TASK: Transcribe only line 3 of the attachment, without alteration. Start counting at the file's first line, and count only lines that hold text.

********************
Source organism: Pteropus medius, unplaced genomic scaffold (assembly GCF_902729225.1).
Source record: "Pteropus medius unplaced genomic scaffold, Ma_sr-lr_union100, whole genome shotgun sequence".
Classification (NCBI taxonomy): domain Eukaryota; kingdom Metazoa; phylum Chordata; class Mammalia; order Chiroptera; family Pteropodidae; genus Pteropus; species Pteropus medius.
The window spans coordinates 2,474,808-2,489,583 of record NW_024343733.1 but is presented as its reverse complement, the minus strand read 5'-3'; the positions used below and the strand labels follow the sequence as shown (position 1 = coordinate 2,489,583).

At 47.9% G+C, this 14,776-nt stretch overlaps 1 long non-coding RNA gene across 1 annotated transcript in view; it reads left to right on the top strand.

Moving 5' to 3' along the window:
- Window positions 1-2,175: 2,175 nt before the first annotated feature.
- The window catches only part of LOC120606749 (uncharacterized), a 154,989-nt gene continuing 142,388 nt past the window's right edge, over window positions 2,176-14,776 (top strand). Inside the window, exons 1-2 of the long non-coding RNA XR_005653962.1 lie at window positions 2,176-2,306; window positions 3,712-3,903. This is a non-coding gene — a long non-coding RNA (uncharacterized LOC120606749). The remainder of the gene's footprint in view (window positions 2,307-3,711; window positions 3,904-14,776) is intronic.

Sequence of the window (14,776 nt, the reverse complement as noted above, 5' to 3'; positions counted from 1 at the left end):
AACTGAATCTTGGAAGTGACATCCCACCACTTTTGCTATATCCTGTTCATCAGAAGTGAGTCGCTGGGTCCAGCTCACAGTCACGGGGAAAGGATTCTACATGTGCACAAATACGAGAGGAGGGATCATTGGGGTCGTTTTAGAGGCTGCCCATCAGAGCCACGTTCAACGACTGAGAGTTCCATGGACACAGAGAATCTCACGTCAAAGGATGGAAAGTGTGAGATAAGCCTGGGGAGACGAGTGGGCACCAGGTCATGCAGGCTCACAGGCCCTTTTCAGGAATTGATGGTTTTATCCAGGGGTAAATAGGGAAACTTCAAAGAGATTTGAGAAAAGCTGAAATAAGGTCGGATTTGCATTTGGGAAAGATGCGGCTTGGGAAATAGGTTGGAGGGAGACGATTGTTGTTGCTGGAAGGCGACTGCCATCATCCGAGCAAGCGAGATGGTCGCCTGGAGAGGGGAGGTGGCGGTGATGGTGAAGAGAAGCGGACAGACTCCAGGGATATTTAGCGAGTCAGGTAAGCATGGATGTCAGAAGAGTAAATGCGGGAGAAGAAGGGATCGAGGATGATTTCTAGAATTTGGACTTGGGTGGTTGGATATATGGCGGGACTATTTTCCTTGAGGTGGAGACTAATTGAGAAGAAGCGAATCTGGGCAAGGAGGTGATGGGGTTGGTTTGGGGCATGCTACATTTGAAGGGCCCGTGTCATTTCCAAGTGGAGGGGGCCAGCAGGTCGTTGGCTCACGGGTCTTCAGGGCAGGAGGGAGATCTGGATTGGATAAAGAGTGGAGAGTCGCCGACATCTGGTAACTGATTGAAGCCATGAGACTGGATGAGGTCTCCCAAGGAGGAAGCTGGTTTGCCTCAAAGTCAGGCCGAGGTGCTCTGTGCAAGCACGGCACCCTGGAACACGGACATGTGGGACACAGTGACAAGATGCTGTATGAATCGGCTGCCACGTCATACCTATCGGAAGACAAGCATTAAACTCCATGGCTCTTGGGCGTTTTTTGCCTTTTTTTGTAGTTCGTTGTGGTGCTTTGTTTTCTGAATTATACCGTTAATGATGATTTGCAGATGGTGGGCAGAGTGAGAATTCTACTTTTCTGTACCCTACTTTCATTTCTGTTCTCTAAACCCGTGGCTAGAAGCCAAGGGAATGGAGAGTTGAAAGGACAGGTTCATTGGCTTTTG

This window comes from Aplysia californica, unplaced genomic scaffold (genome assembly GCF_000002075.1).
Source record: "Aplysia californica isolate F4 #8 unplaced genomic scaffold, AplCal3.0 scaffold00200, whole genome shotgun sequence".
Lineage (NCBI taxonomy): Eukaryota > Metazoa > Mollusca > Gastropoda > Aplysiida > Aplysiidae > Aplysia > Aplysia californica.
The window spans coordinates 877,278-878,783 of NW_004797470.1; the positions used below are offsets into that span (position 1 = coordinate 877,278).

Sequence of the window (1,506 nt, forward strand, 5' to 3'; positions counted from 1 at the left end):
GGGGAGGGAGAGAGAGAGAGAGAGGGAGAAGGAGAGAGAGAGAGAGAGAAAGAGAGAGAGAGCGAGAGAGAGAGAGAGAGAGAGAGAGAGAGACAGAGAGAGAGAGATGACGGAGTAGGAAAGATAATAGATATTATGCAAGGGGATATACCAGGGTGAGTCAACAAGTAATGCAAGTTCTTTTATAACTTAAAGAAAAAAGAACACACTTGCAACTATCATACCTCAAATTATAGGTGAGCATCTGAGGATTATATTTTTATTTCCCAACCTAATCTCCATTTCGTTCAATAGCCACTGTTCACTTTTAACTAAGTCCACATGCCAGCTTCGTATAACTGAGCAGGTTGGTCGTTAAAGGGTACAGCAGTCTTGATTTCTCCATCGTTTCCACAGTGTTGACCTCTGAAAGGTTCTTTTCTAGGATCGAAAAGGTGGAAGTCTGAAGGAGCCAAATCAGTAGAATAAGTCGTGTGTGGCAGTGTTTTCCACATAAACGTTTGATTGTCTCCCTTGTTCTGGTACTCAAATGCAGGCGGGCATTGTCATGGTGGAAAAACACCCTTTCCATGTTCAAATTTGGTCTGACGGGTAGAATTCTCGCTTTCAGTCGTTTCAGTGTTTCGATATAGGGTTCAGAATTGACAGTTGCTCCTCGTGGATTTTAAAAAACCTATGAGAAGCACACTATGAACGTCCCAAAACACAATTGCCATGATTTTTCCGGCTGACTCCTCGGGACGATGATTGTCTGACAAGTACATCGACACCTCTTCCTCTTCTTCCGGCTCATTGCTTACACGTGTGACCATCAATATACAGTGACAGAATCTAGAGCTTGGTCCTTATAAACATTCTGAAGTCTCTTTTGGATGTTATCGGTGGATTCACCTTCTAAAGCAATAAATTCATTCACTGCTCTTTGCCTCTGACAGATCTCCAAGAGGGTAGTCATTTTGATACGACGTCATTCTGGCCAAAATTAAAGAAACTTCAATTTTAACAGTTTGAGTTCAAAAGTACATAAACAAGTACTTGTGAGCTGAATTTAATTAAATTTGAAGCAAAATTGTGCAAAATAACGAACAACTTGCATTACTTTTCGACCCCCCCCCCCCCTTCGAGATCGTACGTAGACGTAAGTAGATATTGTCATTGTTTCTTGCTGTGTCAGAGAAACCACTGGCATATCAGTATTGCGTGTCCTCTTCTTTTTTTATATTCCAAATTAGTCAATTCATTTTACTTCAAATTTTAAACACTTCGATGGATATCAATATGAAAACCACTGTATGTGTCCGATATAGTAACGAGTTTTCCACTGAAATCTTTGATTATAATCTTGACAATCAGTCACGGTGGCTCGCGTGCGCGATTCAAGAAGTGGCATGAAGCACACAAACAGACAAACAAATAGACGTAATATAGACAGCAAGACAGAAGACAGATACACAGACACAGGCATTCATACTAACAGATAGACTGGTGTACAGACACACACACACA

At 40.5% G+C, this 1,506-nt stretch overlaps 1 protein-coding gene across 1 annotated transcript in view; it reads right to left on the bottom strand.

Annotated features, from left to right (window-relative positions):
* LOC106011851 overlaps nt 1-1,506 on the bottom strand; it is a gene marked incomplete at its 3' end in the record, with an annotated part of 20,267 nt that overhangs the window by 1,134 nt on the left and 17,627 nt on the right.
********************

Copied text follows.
Classification (NCBI taxonomy): domain Eukaryota; kingdom Metazoa; phylum Chordata; class Mammalia; order Chiroptera; family Pteropodidae; genus Pteropus; species Pteropus medius.